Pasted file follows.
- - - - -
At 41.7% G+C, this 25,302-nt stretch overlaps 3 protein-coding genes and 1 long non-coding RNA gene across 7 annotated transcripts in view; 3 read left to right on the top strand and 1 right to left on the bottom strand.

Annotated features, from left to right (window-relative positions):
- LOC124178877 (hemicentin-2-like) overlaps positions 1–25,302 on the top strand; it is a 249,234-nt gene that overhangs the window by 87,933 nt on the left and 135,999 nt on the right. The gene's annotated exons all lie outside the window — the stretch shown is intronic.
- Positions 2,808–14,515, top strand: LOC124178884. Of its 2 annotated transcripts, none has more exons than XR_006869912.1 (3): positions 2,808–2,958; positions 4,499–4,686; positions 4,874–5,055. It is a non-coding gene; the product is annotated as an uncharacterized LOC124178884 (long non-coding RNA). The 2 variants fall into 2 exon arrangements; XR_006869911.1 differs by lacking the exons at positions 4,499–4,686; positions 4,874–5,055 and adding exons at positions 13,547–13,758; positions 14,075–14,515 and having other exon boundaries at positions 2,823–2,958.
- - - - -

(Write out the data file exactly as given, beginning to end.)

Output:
At 41.7% G+C, this 25,302-nt stretch overlaps 3 protein-coding genes and 1 long non-coding RNA gene across 7 annotated transcripts in view; 3 read left to right on the top strand and 1 right to left on the bottom strand.

Annotated features, from left to right (window-relative positions):
- LOC124178877 (hemicentin-2-like) overlaps positions 1–25,302 on the top strand; it is a 249,234-nt gene that overhangs the window by 87,933 nt on the left and 135,999 nt on the right. The gene's annotated exons all lie outside the window — the stretch shown is intronic.
- Positions 2,808–14,515, top strand: LOC124178884. Of its 2 annotated transcripts, none has more exons than XR_006869912.1 (3): positions 2,808–2,958; positions 4,499–4,686; positions 4,874–5,055. It is a non-coding gene; the product is annotated as an uncharacterized LOC124178884 (long non-coding RNA). The 2 variants fall into 2 exon arrangements; XR_006869911.1 differs by lacking the exons at positions 4,499–4,686; positions 4,874–5,055 and adding exons at positions 13,547–13,758; positions 14,075–14,515 and having other exon boundaries at positions 2,823–2,958.